Taylor: Edge processing can be on the camera or the NVR. When using more advanced analytics, a separate processing device can be placed onsite to do the initial filtering. Edge analytics on the camera itself is advancing rapidly, and added features are constantly being upgraded. The processing of the video stream in the camera allows for filtering of events to only send the required events through to a monitoring station. This saves a massive amount of video storage and greatly reduces costs. From an operational point of view, the monitoring staff can focus on real events as the false events are greatly reduced. Added value is that the data in the form of events can be processed much faster to facilitate accurate reporting and review of historical events.

SMART Security Solutions: Edge solutions need processing power for AI and analytics to do their job. Does this mean edge devices (cameras specifically) are the more expensive equipment because of the hardware and software required?

Bruyns: It is true that AI and analytics require more processing power to operate on the edge. To do this we continually invest in developing our System on Chip platform to cope with the demands of edge processing. We do, however, see a natural increase in processing ability from chip manufacturers with a reduced overall cost. The investment in processing does add benefits to the camera as a stand-alone device in terms of more efficient power consumption and improved video quality, for example. Based on this, we have not seen a large increase in the cost of the hardware, and it has allowed us to improve the on-device operating system, Axis OS, which adds further benefits to a quality product.

Taylor: With the development of AI and the massive competition between camera manufacturers, camera prices are affordable as there is no need for expensive NVRs and massive amounts of storage capabilities. Additional AI processing devices are also not required if the correct cameras are selected. All of this drives the installation costs down, resulting in a saving passed onto the client.

SMART Security Solutions: Would surveillance operations not be enhanced by edge cameras talking to cloud servers, eliminating the control room/server room/technology requirements (except for networking equipment)?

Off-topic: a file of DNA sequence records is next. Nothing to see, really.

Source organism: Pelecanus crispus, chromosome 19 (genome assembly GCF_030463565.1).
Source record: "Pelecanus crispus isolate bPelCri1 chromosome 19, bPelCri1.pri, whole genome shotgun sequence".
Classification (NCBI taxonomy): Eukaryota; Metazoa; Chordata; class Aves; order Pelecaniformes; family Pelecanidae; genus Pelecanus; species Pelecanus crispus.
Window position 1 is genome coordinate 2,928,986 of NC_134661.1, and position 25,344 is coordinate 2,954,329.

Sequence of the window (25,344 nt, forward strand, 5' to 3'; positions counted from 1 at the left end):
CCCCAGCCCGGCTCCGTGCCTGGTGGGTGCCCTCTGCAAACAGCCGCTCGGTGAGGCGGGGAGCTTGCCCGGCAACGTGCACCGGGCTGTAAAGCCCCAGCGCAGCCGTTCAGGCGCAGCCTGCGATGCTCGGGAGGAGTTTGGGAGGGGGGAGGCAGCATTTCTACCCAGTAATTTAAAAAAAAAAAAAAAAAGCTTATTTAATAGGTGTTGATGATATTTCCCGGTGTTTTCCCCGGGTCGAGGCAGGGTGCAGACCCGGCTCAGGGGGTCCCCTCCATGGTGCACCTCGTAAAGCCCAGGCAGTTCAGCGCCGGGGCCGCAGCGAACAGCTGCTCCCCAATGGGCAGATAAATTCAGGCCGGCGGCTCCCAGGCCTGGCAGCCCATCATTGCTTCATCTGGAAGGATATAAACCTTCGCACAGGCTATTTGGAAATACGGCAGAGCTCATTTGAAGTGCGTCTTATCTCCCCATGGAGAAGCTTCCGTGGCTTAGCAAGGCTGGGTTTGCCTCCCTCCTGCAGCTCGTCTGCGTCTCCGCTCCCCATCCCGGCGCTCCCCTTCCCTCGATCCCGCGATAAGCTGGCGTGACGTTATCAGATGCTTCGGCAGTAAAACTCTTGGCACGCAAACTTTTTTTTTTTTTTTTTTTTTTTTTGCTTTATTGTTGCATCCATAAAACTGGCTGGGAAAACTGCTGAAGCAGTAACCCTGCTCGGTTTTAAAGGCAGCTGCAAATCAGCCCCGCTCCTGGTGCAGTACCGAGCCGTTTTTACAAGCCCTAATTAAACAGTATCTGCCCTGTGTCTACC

Bruyns: Yes, better edge processing will enhance operations. One example is pre-classification on the edge of objects, which allows cloud solutions to receive the information without a larger file format video attached. Processing on the edge also reduces the size requirement of the servers, either onsite or in the cloud.

Taylor: Surveillance operations are set up for failure without analytics. Whether the analytics are camera-based or additional edge devices, they have become a necessity rather than a ‘nice to have’.

The massive expansion of network capabilities has enhanced the capability to transfer more video to cloud servers, reducing the requirement for onsite equipment. This also has the benefit of centrally managed servers and equipment. Cloud servers are more secure as no equipment onsite can be damaged or manipulated.

SMART Security Solutions: What services/solutions does your company offer in the edge surveillance market?

Bruyns: We offer a wide range of solutions:

• Axis Camera Companion (on edge VMS).

• Axis Object Analytics (our AI-based object classification application).

• Axis Retail Suite (Axis retail analytics for people counting, queue monitoring, etc.).

• Axis Perimeter Defender (edge-based perimeter solution).

• Axis Licence Plate Recognition.

• Audio analytics, barcode reader (for cameras), Axis Face Detector, Axis Live Privacy Shield, Fence Guard, Motion Guard and Loitering Detection, Radar Visualizer, and speed monitoring.

Taylor: Guardian Eye offers edge devices in the form of cameras, NVRs and onsite edge devices as well as cloud-based servers with cloud storage of events. Each solution design is built from scratch to facilitate the best option depending on the client risk analysis and network capabilities.

The Guardian Eye Nerve Centre capability is built to accommodate any form of event and alarm into a centralised platform to facilitate optimal operational performance.